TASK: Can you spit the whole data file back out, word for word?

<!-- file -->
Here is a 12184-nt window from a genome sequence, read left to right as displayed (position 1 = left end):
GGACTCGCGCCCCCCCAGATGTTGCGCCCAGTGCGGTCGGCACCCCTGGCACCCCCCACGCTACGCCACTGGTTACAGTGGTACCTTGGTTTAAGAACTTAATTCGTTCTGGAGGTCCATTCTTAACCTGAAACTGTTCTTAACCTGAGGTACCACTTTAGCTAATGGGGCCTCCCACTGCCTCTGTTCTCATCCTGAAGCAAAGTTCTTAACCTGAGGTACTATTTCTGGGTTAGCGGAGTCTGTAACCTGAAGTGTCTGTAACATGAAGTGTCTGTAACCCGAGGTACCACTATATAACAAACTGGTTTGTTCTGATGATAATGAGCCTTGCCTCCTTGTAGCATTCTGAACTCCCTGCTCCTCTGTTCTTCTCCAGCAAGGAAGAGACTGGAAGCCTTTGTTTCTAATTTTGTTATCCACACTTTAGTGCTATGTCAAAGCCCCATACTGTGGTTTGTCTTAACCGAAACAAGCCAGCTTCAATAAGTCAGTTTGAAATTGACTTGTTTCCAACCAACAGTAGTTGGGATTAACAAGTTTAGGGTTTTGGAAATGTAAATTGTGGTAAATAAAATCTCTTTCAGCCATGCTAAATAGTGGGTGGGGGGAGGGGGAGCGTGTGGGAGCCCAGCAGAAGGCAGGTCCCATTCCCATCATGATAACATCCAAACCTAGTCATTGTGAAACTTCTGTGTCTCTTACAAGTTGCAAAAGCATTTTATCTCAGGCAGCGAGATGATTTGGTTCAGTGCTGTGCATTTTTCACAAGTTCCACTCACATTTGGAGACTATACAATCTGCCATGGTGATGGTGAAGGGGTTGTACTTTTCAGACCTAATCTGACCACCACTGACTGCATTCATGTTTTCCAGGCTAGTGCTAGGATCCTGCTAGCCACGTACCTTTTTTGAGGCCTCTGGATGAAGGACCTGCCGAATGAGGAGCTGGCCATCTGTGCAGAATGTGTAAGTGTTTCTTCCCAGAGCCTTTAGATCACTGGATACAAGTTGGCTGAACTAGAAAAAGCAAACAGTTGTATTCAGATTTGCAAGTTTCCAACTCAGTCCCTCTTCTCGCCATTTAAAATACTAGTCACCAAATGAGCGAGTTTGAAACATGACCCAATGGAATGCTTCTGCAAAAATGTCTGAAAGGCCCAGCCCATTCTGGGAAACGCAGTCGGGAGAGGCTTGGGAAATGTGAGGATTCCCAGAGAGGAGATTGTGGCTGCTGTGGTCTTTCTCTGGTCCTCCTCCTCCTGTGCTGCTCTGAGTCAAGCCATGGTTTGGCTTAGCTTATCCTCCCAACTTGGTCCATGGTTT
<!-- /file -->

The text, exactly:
Here is a 12184-nt window from a genome sequence, read left to right as displayed (position 1 = left end):
GGACTCGCGCCCCCCCAGATGTTGCGCCCAGTGCGGTCGGCACCCCTGGCACCCCCCACGCTACGCCACTGGTTACAGTGGTACCTTGGTTTAAGAACTTAATTCGTTCTGGAGGTCCATTCTTAACCTGAAACTGTTCTTAACCTGAGGTACCACTTTAGCTAATGGGGCCTCCCACTGCCTCTGTTCTCATCCTGAAGCAAAGTTCTTAACCTGAGGTACTATTTCTGGGTTAGCGGAGTCTGTAACCTGAAGTGTCTGTAACATGAAGTGTCTGTAACCCGAGGTACCACTATATAACAAACTGGTTTGTTCTGATGATAATGAGCCTTGCCTCCTTGTAGCATTCTGAACTCCCTGCTCCTCTGTTCTTCTCCAGCAAGGAAGAGACTGGAAGCCTTTGTTTCTAATTTTGTTATCCACACTTTAGTGCTATGTCAAAGCCCCATACTGTGGTTTGTCTTAACCGAAACAAGCCAGCTTCAATAAGTCAGTTTGAAATTGACTTGTTTCCAACCAACAGTAGTTGGGATTAACAAGTTTAGGGTTTTGGAAATGTAAATTGTGGTAAATAAAATCTCTTTCAGCCATGCTAAATAGTGGGTGGGGGGAGGGGGAGCGTGTGGGAGCCCAGCAGAAGGCAGGTCCCATTCCCATCATGATAACATCCAAACCTAGTCATTGTGAAACTTCTGTGTCTCTTACAAGTTGCAAAAGCATTTTATCTCAGGCAGCGAGATGATTTGGTTCAGTGCTGTGCATTTTTCACAAGTTCCACTCACATTTGGAGACTATACAATCTGCCATGGTGATGGTGAAGGGGTTGTACTTTTCAGACCTAATCTGACCACCACTGACTGCATTCATGTTTTCCAGGCTAGTGCTAGGATCCTGCTAGCCACGTACCTTTTTTGAGGCCTCTGGATGAAGGACCTGCCGAATGAGGAGCTGGCCATCTGTGCAGAATGTGTAAGTGTTTCTTCCCAGAGCCTTTAGATCACTGGATACAAGTTGGCTGAACTAGAAAAAGCAAACAGTTGTATTCAGATTTGCAAGTTTCCAACTCAGTCCCTCTTCTCGCCATTTAAAATACTAGTCACCAAATGAGCGAGTTTGAAACATGACCCAATGGAATGCTTCTGCAAAAATGTCTGAAAGGCCCAGCCCATTCTGGGAAACGCAGTCGGGAGAGGCTTGGGAAATGTGAGGATTCCCAGAGAGGAGATTGTGGCTGCTGTGGTCTTTCTCTGGTCCTCCTCCTCCTGTGCTGCTCTGAGTCAAGCCATGGTTTGGCTTAGCTTATCCTCCCAACTTGGTCCATGGTTT